But as Creed II goes on, the characters of Ivan and Viktor, and their tumultuous relationship, began to grow. Boxer Florian Munteanu isn't the most nuanced actor, and he's not given a whole lot to do. But Dolph Lundgren gives perhaps the best performance of his career as the broken and weary Ivan. Ivan sees his son as a tool to work his way back into Russian high society. In many ways, he exploits his son. He exploits the rage that's built up in the boy due to his mother, Ludmila (played by Rocky IV's Brigitte Nielsen in an extended cameo), leaving the Drago's to marry a richer, more prominent man. At first, Ivan doesn't care about any sort of emotional or physical toll this journey might take on Viktor. But by the time of Creed II's final battle, Ivan has adapted; evolved. He finally realizes that climbing back up into high society isn't as important as making sure his son his safe. And so, as Adonis and Viktor have their rematch, and as Adonis pummels and beats Viktor into raw meat, Ivan does what Rocky failed to do for Apollo all those years ago – he throws in the towel. The tender, emotional moment when Ivan tells his beaten son that the defeat is okay is acted wonderfully by Lundgren.

The acting – from Lundgren and the three main leads – is what ultimately saves Creed II. Jordan, who excels at playing cocky-but-tormented characters, once again lights up the screen. His boisterous attitude clashes with his inner turmoil, and the actor does great work playing up Adonis' tamped-down emotions. So much of Adonis' character is built around saying one thing, while clearly feeling completely different, and Jordan sells this perfectly with his eyes, and his pained expressions.

Before the first Creed, I don't think I would have ever considered Sylvester Stallone a "good" actor. To be clear: I never thought Stallone was bad. He was just very onenote, and while I found myself enjoying him in many of his films, I never stopped and thought, "What a great performance!" That changed with Creed, in which the aging actor turned in a touching, vulnerable performance as the slow-witted but good-hearted old Rocky. Stallone continues that here, once again doing some of the best work of his career. The shuffling, shambling, clumsy way he moves through the film is a sight to see – he's a man who has been battered and bruised and broken by too many fights. He's tired, and most of all, he's old. The real Stallone is much more spry, much more youthful for his age. Playing Rocky in the Creed films allows him to act his age, in a sense. The mentor/mentee chemistry between Stallone and Jordan is once again a highlight, although it begins to tip into a repetitive area. Perhaps realizing this, Creed II throws in a very minor subplot about Rocky reconnecting with his estranged son (played in a surprise cameo by Milo Ventimiglia).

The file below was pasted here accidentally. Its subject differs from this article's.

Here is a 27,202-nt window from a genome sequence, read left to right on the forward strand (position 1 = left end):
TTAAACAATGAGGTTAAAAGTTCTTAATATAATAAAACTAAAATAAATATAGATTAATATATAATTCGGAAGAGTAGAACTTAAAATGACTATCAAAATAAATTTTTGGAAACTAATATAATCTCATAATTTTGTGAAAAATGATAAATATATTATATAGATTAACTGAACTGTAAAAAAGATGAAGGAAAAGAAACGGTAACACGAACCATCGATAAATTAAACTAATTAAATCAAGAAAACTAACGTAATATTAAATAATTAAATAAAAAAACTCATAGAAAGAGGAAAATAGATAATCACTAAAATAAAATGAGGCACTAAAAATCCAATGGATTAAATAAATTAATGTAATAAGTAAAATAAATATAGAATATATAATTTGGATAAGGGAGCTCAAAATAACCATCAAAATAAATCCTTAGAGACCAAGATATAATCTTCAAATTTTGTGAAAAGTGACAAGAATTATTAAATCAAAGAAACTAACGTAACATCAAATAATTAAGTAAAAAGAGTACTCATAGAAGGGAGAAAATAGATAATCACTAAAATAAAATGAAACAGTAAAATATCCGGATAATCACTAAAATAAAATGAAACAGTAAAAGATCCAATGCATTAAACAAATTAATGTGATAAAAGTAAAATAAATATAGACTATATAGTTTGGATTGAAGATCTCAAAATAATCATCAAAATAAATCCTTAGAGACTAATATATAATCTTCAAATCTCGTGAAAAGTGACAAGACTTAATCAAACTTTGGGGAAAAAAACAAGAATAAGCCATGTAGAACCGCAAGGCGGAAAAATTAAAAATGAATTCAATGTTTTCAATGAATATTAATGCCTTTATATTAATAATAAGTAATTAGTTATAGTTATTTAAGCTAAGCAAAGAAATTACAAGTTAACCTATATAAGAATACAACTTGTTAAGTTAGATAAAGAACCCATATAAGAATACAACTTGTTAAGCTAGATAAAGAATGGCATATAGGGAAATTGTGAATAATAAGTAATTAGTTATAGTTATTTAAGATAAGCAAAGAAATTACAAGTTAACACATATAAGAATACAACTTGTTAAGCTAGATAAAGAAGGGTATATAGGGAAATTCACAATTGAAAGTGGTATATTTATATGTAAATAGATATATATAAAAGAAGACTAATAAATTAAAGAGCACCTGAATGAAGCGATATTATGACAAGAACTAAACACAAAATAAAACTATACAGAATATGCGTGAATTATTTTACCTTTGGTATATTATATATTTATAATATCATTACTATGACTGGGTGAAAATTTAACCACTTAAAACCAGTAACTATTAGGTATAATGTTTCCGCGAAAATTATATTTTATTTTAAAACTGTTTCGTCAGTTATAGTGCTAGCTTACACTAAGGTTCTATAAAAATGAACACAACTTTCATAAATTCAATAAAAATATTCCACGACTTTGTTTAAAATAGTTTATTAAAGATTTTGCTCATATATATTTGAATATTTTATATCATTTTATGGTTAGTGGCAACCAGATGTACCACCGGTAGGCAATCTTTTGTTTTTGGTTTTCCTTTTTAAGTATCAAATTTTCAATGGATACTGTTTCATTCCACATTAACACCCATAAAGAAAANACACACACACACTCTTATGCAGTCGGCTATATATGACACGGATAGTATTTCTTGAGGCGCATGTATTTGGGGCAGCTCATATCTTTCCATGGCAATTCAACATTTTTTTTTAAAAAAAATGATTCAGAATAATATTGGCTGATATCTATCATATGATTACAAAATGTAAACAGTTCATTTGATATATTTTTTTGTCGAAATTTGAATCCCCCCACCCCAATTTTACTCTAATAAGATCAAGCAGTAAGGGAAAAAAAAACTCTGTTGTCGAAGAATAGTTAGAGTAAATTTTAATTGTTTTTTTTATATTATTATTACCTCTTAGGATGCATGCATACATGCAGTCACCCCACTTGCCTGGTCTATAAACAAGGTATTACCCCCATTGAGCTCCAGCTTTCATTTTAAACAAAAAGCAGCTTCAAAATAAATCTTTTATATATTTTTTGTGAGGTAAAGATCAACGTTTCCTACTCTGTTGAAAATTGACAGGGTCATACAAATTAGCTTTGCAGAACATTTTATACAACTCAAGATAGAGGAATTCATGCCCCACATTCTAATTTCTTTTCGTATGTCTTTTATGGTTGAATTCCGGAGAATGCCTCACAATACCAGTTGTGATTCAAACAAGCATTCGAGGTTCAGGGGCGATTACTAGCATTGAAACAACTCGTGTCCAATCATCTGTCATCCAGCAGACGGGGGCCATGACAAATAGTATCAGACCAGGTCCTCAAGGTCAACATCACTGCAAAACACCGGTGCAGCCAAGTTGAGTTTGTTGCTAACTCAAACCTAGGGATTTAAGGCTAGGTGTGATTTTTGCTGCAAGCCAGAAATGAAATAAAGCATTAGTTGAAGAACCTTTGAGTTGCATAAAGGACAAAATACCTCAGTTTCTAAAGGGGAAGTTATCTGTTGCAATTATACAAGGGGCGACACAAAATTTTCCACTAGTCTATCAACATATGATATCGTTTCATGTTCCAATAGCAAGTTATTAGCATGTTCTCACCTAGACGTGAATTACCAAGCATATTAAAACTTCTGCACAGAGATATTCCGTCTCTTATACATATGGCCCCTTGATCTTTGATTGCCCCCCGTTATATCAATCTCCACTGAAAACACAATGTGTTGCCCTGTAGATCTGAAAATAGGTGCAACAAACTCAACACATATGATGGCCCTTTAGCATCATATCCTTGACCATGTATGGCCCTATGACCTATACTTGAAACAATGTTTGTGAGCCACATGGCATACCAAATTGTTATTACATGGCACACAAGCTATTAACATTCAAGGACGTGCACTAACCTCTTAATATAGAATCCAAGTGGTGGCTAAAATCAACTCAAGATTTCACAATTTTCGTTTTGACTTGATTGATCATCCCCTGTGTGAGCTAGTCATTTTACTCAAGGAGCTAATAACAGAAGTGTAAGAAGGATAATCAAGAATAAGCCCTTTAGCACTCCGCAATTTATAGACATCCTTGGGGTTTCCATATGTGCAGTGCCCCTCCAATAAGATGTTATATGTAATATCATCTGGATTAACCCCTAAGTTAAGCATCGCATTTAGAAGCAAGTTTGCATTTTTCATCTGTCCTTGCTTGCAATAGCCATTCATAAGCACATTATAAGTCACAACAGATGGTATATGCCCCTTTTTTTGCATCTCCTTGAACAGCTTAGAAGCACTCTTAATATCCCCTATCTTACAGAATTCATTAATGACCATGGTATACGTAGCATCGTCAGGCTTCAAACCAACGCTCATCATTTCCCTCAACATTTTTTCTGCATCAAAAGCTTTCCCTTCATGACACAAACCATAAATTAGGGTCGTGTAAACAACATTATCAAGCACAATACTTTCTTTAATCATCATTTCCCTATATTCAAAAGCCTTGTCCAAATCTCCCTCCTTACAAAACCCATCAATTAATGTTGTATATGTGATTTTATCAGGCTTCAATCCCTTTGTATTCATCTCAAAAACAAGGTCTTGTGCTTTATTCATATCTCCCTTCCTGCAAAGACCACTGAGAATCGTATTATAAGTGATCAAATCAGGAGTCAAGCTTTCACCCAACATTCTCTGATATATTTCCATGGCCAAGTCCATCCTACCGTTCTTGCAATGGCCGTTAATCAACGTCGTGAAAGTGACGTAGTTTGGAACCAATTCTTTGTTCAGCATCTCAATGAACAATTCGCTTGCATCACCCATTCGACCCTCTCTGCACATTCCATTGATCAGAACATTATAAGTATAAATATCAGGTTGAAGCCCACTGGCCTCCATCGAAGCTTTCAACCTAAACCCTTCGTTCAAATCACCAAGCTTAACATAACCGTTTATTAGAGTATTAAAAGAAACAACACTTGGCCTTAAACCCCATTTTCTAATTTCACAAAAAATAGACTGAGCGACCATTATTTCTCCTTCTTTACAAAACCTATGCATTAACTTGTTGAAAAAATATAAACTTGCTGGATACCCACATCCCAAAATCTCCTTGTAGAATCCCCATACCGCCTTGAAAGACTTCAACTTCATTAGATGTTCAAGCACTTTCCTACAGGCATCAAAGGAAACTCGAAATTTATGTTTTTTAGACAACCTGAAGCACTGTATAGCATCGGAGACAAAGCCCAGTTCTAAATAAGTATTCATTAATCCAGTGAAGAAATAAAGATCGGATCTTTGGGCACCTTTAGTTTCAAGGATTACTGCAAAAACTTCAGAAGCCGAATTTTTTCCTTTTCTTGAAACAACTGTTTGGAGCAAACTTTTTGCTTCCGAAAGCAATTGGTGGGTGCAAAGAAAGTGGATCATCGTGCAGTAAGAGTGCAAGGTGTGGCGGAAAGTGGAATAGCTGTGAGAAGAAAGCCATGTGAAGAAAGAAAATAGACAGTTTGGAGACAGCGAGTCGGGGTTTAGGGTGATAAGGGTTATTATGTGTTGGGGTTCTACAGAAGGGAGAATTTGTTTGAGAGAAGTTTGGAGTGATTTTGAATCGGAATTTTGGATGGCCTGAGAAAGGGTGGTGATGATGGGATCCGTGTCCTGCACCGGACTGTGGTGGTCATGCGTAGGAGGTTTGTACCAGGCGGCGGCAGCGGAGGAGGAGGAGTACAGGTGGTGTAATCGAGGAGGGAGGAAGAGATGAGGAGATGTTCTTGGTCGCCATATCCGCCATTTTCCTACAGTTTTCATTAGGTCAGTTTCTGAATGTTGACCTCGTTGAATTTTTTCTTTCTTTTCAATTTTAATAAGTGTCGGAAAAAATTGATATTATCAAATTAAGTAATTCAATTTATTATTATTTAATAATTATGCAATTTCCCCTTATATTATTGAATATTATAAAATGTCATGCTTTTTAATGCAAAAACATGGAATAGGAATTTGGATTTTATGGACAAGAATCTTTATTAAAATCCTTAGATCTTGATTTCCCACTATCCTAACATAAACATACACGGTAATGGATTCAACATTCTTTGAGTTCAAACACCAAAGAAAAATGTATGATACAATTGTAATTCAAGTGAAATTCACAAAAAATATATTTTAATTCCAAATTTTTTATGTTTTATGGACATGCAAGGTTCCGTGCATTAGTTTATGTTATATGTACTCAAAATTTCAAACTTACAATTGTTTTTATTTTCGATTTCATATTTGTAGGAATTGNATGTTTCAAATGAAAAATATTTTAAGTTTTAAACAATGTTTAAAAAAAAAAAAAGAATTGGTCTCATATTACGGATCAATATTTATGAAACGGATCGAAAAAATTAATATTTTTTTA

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Rematch

That acting isn't enough to always elevate a clumsy, unsubtle script. Subtlety was never the name of the game of the Rocky franchise, but watching Creed II makes you appreciate how smart the script for the first Creed – by Ryan Coogler and Aaron Covington – was. Here, Stallone and Taylor can't resist leaning heavily into fan-service. As a result, the script has Drago deliver a various of his famous Rocky IV quote "I will break you!" at least four different times. It gets clumsy, and annoying.

Also annoying: ringside announcers who serve as a kind of Greek chorus. This is nothing new to the franchise. Even the first Creed had some of this. But Creed II takes it to the next level. Every time there's a fight, we're forced to listen to announcers more or less narrate the thematic elements of the film. "Can Adonis Creed forge his own legacy?!" they cry. And, "A Creed and a Drago in the ring together again!? I never thought I'd see the day!" You just want them to shut the hell up and allow us to enjoy the fights on their own terms.

Caple, Jr. does a fine job staging those fights – bringing us into the ring with Adonis and Viktor, and getting us up close and personal with each punch. And there's nothing quite as thrilling as hearing Bill Conti's familiar Rock fanfare kick-in during a fight. But the director stumbles with moments outside of the ring. A lengthy training sequence, in which Rocky takes Adonis to a kind of Mad Max–style outdoor gym, borders on painful in how uninspired, and point-and-shoot, it's shot. It's perhaps unfair to compare Caple, Jr. to Coogler, but the entire time I watched Creed II, I couldn't help but think: "I sure wish Ryan Coogler had directed this."

As Creed II draws to a close, it looks like Adonis has finally stepped out of his father's long shadow. A graveside chat effectively closes the book on the legacy. I have no doubt we'll get a Creed III Creed II is already a box office knock-out. But when the third film rolls around, I can only hope it finds a new story to tell. I hope it will stop milking the Rocky franchise, and create something new. And, yes, I hope Ryan Coogler returns for a rematch.